“Your scan shows that you have an aneurysm in your brain.”
Those are words that would strike fear in the hearts of most people, conjuring up images of a life-threatening, “ticking time bomb” aneurysm.
Cerebral aneurysms are weak spots in a blood vessel inside the brain. They swell slowly over time to resemble a berry on a branch—hence the name “berry aneurysm” by which the condition is known. Berry aneurysms account for 90 percent of all brain aneurysms, but in a small number of people, the aneurysm may look more spindle-shaped (fusiform aneurysm) or blister-like (blister aneurysm).
Although all aneurysms should be taken seriously, the presence of an aneurysm in a patient does not mean that it ultimately will cause trouble. In fact, about 2-3 percent of people have an intracranial aneurysm discovered on imaging studies done for other reasons. Most of these aneurysms are tiny and carry an extremely low risk of bleeding over the person’s lifetime. For these patients, simply checking on the aneurysm periodically using noninvasive imaging, such as a special type of computed tomographic (CT) scan or magnetic resonance (MR) scan, is all that is necessary.
However, some aneurysms do grow large enough to rupture, causing bleeding around the brain, also known as subarachnoid hemorrhage. This type of bleeding, which affects about 1 in 10,000 persons each year in the United States, carries a significant risk of disability and/or death. Ruptured aneurysms require treatment, as do unruptured aneurysms that may be prone to rupture due to their size, shape, location in the brain, or patient factors such as an underlying disease that increases the risk of aneurysm formation.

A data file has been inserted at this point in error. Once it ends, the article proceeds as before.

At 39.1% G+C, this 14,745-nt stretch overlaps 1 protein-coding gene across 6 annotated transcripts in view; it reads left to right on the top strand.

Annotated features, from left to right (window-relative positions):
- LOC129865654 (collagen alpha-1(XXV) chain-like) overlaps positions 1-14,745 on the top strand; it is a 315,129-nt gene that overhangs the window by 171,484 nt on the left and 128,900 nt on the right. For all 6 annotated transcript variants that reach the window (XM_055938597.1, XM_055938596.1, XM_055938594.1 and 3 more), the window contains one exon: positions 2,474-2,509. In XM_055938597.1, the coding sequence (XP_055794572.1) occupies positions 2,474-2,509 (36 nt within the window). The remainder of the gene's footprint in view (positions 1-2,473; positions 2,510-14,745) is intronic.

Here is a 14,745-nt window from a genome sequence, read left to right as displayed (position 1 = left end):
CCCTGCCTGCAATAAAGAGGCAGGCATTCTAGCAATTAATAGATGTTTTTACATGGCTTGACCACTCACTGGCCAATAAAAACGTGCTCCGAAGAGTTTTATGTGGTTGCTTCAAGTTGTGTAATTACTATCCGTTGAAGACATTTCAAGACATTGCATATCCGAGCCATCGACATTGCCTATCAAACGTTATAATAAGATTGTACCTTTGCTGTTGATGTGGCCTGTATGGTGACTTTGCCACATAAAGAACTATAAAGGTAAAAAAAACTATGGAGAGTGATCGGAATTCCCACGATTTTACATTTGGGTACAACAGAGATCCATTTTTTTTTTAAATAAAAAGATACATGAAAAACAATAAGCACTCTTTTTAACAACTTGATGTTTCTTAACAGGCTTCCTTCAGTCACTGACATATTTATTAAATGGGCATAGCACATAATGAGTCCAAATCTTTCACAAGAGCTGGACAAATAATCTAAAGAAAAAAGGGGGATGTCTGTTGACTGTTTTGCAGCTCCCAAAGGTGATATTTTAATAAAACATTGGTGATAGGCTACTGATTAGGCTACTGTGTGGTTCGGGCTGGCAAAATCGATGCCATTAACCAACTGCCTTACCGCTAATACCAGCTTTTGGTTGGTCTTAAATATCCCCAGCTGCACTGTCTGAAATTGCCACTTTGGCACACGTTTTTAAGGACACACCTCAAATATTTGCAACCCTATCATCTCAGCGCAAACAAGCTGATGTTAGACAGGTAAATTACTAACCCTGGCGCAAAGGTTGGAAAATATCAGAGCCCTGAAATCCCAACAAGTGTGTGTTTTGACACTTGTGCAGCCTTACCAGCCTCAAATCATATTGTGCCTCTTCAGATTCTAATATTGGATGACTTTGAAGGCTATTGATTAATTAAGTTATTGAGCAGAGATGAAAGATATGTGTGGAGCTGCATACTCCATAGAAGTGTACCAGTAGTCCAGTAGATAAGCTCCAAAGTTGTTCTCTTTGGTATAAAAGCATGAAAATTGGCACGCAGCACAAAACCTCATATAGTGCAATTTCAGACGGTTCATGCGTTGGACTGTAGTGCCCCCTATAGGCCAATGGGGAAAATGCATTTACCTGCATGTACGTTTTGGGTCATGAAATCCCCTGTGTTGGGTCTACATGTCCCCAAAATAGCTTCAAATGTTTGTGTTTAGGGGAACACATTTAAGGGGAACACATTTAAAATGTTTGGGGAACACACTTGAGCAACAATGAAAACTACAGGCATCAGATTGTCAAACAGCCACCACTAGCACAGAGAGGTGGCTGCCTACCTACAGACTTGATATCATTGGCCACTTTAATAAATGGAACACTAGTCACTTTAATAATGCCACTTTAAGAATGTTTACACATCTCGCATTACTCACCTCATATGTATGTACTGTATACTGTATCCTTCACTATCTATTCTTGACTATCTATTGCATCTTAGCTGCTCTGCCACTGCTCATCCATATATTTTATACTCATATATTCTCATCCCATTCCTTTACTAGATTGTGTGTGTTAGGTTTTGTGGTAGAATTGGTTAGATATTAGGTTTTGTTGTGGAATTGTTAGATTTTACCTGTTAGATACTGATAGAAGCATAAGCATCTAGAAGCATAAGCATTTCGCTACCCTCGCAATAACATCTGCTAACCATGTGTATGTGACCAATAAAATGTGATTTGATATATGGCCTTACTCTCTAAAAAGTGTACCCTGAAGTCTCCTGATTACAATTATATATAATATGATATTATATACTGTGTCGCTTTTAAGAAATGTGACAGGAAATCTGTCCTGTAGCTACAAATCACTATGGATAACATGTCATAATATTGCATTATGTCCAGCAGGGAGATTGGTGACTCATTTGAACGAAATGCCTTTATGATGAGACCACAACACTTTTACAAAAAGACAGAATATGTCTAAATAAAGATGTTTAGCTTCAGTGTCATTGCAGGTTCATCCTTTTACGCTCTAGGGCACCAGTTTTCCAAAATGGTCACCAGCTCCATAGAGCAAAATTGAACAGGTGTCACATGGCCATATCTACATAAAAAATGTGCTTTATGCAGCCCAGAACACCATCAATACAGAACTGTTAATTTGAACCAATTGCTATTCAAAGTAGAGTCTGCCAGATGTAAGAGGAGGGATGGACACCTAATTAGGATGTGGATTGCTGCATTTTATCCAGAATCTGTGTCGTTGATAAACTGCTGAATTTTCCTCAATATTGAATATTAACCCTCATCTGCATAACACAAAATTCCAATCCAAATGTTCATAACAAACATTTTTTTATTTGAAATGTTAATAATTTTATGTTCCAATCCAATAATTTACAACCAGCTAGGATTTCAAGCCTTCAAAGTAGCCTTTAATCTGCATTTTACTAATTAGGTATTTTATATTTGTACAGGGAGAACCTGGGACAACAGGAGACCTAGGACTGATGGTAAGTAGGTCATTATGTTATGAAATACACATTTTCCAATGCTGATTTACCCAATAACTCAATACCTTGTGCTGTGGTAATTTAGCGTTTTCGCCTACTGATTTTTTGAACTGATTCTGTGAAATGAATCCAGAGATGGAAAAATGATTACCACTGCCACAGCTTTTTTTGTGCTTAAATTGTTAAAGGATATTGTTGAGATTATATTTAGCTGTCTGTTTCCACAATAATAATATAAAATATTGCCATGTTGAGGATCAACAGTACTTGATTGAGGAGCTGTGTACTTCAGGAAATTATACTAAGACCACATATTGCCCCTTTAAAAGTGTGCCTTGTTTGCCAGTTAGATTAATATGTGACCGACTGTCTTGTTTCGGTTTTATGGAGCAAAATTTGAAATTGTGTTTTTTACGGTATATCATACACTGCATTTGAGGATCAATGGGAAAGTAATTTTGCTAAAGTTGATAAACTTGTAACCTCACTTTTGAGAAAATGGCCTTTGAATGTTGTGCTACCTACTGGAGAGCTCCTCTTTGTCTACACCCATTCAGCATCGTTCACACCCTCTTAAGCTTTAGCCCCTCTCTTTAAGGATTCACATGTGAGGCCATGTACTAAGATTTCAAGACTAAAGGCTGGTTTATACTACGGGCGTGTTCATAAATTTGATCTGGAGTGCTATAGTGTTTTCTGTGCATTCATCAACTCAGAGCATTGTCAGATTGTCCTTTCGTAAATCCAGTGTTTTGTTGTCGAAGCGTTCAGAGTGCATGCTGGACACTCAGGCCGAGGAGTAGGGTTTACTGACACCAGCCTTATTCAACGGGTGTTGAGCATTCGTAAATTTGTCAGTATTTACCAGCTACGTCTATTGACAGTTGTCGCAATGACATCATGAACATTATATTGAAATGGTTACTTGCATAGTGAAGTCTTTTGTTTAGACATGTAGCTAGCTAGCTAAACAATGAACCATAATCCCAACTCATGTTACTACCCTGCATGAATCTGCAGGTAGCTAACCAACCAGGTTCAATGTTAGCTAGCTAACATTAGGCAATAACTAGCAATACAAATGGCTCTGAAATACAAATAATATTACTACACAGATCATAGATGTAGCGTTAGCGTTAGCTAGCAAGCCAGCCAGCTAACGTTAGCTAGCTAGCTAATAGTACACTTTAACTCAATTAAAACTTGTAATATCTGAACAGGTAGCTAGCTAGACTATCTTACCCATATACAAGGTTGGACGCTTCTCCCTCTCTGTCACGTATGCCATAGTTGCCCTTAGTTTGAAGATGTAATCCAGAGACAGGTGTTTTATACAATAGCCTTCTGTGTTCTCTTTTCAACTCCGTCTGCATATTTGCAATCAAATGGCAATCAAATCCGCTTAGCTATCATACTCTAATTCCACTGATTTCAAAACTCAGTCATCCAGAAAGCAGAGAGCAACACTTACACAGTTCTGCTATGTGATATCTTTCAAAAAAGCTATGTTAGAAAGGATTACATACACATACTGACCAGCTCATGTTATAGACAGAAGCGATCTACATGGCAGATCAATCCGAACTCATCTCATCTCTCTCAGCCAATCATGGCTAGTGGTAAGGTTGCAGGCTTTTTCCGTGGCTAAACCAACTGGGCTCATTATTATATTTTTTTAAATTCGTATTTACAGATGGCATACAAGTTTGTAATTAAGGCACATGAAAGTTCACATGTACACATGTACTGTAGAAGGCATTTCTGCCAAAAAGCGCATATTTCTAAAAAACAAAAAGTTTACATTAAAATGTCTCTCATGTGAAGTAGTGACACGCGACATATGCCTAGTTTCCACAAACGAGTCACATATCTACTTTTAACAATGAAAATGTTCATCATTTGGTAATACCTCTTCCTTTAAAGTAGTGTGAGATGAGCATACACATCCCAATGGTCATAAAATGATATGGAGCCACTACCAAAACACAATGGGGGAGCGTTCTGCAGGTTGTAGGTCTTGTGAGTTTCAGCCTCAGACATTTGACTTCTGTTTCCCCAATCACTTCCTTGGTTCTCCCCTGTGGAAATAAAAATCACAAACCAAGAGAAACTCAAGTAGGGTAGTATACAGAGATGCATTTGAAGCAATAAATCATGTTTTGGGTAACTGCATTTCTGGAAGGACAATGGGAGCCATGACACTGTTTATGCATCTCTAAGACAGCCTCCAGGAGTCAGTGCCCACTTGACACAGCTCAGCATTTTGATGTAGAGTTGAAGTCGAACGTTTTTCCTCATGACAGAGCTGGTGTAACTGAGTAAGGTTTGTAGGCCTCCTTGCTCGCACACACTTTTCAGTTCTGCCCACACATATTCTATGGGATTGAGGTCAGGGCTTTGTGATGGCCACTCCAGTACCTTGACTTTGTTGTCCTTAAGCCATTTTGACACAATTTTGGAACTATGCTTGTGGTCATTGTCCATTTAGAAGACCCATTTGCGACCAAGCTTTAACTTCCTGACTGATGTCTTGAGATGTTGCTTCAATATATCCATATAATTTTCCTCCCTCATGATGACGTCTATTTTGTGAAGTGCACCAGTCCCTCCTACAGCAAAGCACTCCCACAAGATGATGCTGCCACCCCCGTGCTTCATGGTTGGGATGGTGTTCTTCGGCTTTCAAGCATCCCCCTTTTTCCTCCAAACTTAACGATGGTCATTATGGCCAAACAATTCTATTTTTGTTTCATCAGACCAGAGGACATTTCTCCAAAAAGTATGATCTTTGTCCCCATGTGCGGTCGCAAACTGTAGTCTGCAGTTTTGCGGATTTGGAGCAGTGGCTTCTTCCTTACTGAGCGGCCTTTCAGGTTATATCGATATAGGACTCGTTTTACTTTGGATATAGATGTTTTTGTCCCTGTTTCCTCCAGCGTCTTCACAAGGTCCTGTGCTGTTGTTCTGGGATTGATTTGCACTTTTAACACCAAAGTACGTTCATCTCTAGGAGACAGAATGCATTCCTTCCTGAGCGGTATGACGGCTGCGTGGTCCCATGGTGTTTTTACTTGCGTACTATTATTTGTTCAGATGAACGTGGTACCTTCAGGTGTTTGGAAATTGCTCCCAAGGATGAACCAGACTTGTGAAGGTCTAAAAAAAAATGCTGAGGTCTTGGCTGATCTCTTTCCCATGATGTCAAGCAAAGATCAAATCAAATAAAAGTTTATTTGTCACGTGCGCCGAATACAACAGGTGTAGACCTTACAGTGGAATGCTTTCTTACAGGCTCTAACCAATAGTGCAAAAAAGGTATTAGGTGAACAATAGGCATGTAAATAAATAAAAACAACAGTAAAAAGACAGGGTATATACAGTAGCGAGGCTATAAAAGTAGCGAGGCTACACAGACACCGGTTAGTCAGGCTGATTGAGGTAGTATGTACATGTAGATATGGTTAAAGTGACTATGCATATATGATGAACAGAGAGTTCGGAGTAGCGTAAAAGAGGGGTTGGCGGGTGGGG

Treating Brain Aneurysms
In the past, cerebral aneurysms were typically treated using an open surgical method known as clipping. During this procedure, a neurosurgeon would remove a piece of skull, gently pull back the brain to expose the aneurysm, and place a special surgical clip across the neck of the aneurysm to exclude it from the normal brain artery.
Surgical clipping was the mainstay of aneurysm treatment until 1995, when tiny platinum coils called Guglielmi Detachable Coils (GDC), which are used to close off aneurysms from inside the artery, were approved by the U.S. Food and Drug Administration (FDA). This new technique was made possible by rapid advances in the miniaturization of catheters (long, thin, plastic tubes) and guidewires that could be navigated through the arteries with the assistance of fluoroscopy, a type of real-time X-ray guidance.
The first step in aneurysm treatment is obtaining medical imaging, through a process known as angiography, to reveal the size, location and type of aneurysm in question. A common type of angiography is cardiac catheterization, which is used to study heart vessels. A similar technique, known as cerebral angiography, is used to study the vessels of the neck and brain.
Angiography involves the injection of X-ray contrast ("dye") through a catheter that has been pushed through a tiny incision made in an artery of the groin or wrist. The catheter is then navigated into the artery that needs to be investigated. During the contrast injection, multiple X-ray pictures are taken of the contrast as it flows through the arteries and into the veins, creating a “movie picture” of the person’s vessels.
If the coiling method is selected to treat the aneurysm, a specially trained neurointerventionalist uses an endovascular (”through the artery”) approach to enter the aneurysm and block it off from the inside with the GDC coils. Using catheters and guidewires designed specifically for this treatment, the neurointerventionalist carefully inserts a whole series of coils inside the aneurysm, adding smaller coils inside the larger ones to create a “coil ball” that is similar in concept to those Russian dolls that are nested one inside the other. Using this technique, the aneurysm is blocked off progressively; once no more coils can be placed, the catheters are removed and the tiny incision is closed.
Not all aneurysms are amenable to simple coiling, however. In an aneurysm with a wide neck, keeping the coil ball within the berry formation may require the assistance of a stent, which is a flexible, perforated metallic tube used to cover the neck of the aneurysm. The stent acts as a barrier to keep the coils from escaping into the parent artery, where they could potentially block blood flow and lead to a stroke.